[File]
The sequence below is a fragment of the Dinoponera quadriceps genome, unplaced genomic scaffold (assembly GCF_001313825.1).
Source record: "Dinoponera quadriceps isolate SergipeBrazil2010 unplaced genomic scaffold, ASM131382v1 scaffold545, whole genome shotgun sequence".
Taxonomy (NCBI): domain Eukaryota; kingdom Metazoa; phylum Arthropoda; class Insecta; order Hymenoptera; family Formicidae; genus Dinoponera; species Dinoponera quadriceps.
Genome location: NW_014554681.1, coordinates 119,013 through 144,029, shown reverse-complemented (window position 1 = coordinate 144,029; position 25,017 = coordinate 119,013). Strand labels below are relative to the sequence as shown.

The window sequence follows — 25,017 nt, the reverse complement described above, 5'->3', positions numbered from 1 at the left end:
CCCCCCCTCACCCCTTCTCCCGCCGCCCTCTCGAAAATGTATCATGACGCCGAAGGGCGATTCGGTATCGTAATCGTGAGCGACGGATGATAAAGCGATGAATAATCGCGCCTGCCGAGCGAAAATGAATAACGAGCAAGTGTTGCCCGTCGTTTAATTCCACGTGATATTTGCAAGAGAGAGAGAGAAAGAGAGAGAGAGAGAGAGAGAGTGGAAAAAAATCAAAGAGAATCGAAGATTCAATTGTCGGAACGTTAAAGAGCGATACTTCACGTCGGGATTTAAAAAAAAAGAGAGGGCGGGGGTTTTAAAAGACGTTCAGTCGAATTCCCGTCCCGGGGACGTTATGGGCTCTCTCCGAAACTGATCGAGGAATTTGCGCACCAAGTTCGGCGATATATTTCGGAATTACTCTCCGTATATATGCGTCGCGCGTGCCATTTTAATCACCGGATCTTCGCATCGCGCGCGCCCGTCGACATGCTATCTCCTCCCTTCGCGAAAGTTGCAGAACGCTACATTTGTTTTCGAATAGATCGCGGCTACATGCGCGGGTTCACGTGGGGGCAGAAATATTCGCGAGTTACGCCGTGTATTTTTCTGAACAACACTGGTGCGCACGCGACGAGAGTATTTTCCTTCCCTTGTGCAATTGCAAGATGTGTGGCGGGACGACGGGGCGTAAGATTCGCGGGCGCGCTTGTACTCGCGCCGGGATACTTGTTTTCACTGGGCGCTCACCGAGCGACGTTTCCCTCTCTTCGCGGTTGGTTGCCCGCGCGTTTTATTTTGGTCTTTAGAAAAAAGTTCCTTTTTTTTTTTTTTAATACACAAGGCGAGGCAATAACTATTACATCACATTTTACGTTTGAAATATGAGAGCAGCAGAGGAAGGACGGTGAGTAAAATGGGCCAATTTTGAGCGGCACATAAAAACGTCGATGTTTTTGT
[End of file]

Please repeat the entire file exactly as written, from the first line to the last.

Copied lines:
The sequence below is a fragment of the Dinoponera quadriceps genome, unplaced genomic scaffold (assembly GCF_001313825.1).
Source record: "Dinoponera quadriceps isolate SergipeBrazil2010 unplaced genomic scaffold, ASM131382v1 scaffold545, whole genome shotgun sequence".
Taxonomy (NCBI): domain Eukaryota; kingdom Metazoa; phylum Arthropoda; class Insecta; order Hymenoptera; family Formicidae; genus Dinoponera; species Dinoponera quadriceps.
Genome location: NW_014554681.1, coordinates 119,013 through 144,029, shown reverse-complemented (window position 1 = coordinate 144,029; position 25,017 = coordinate 119,013). Strand labels below are relative to the sequence as shown.

The window sequence follows — 25,017 nt, the reverse complement described above, 5'->3', positions numbered from 1 at the left end:
CCCCCCCTCACCCCTTCTCCCGCCGCCCTCTCGAAAATGTATCATGACGCCGAAGGGCGATTCGGTATCGTAATCGTGAGCGACGGATGATAAAGCGATGAATAATCGCGCCTGCCGAGCGAAAATGAATAACGAGCAAGTGTTGCCCGTCGTTTAATTCCACGTGATATTTGCAAGAGAGAGAGAGAAAGAGAGAGAGAGAGAGAGAGAGTGGAAAAAAATCAAAGAGAATCGAAGATTCAATTGTCGGAACGTTAAAGAGCGATACTTCACGTCGGGATTTAAAAAAAAAGAGAGGGCGGGGGTTTTAAAAGACGTTCAGTCGAATTCCCGTCCCGGGGACGTTATGGGCTCTCTCCGAAACTGATCGAGGAATTTGCGCACCAAGTTCGGCGATATATTTCGGAATTACTCTCCGTATATATGCGTCGCGCGTGCCATTTTAATCACCGGATCTTCGCATCGCGCGCGCCCGTCGACATGCTATCTCCTCCCTTCGCGAAAGTTGCAGAACGCTACATTTGTTTTCGAATAGATCGCGGCTACATGCGCGGGTTCACGTGGGGGCAGAAATATTCGCGAGTTACGCCGTGTATTTTTCTGAACAACACTGGTGCGCACGCGACGAGAGTATTTTCCTTCCCTTGTGCAATTGCAAGATGTGTGGCGGGACGACGGGGCGTAAGATTCGCGGGCGCGCTTGTACTCGCGCCGGGATACTTGTTTTCACTGGGCGCTCACCGAGCGACGTTTCCCTCTCTTCGCGGTTGGTTGCCCGCGCGTTTTATTTTGGTCTTTAGAAAAAAGTTCCTTTTTTTTTTTTTTAATACACAAGGCGAGGCAATAACTATTACATCACATTTTACGTTTGAAATATGAGAGCAGCAGAGGAAGGACGGTGAGTAAAATGGGCCAATTTTGAGCGGCACATAAAAACGTCGATGTTTTTGT